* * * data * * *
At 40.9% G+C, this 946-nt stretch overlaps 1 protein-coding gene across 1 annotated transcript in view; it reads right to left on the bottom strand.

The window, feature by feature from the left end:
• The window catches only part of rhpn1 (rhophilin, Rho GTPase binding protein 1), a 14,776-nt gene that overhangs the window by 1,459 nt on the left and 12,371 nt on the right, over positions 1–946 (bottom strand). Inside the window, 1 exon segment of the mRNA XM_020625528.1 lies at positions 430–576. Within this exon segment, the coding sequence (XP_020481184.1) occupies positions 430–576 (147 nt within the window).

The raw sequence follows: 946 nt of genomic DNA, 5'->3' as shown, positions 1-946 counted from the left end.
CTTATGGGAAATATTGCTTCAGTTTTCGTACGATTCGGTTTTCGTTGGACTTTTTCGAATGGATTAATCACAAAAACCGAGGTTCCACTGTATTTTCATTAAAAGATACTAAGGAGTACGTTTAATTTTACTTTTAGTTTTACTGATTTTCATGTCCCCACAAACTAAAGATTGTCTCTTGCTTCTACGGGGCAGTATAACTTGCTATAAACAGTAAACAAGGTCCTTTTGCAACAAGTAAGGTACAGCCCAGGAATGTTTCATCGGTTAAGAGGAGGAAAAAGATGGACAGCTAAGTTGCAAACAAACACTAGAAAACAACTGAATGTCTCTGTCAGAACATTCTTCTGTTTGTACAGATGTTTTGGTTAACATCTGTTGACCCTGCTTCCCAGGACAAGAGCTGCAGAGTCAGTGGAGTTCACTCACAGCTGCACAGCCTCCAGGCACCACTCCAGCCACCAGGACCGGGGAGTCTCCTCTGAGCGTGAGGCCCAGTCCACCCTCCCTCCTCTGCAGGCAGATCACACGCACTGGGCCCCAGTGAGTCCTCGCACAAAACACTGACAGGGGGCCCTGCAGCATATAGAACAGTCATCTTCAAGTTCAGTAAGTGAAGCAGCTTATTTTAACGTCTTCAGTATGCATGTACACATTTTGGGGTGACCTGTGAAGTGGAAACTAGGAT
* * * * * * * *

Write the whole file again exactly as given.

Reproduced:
At 40.9% G+C, this 946-nt stretch overlaps 1 protein-coding gene across 1 annotated transcript in view; it reads right to left on the bottom strand.

The window, feature by feature from the left end:
• The window catches only part of rhpn1 (rhophilin, Rho GTPase binding protein 1), a 14,776-nt gene that overhangs the window by 1,459 nt on the left and 12,371 nt on the right, over positions 1–946 (bottom strand). Inside the window, 1 exon segment of the mRNA XM_020625528.1 lies at positions 430–576. Within this exon segment, the coding sequence (XP_020481184.1) occupies positions 430–576 (147 nt within the window).

The raw sequence follows: 946 nt of genomic DNA, 5'->3' as shown, positions 1-946 counted from the left end.
CTTATGGGAAATATTGCTTCAGTTTTCGTACGATTCGGTTTTCGTTGGACTTTTTCGAATGGATTAATCACAAAAACCGAGGTTCCACTGTATTTTCATTAAAAGATACTAAGGAGTACGTTTAATTTTACTTTTAGTTTTACTGATTTTCATGTCCCCACAAACTAAAGATTGTCTCTTGCTTCTACGGGGCAGTATAACTTGCTATAAACAGTAAACAAGGTCCTTTTGCAACAAGTAAGGTACAGCCCAGGAATGTTTCATCGGTTAAGAGGAGGAAAAAGATGGACAGCTAAGTTGCAAACAAACACTAGAAAACAACTGAATGTCTCTGTCAGAACATTCTTCTGTTTGTACAGATGTTTTGGTTAACATCTGTTGACCCTGCTTCCCAGGACAAGAGCTGCAGAGTCAGTGGAGTTCACTCACAGCTGCACAGCCTCCAGGCACCACTCCAGCCACCAGGACCGGGGAGTCTCCTCTGAGCGTGAGGCCCAGTCCACCCTCCCTCCTCTGCAGGCAGATCACACGCACTGGGCCCCAGTGAGTCCTCGCACAAAACACTGACAGGGGGCCCTGCAGCATATAGAACAGTCATCTTCAAGTTCAGTAAGTGAAGCAGCTTATTTTAACGTCTTCAGTATGCATGTACACATTTTGGGGTGACCTGTGAAGTGGAAACTAGGAT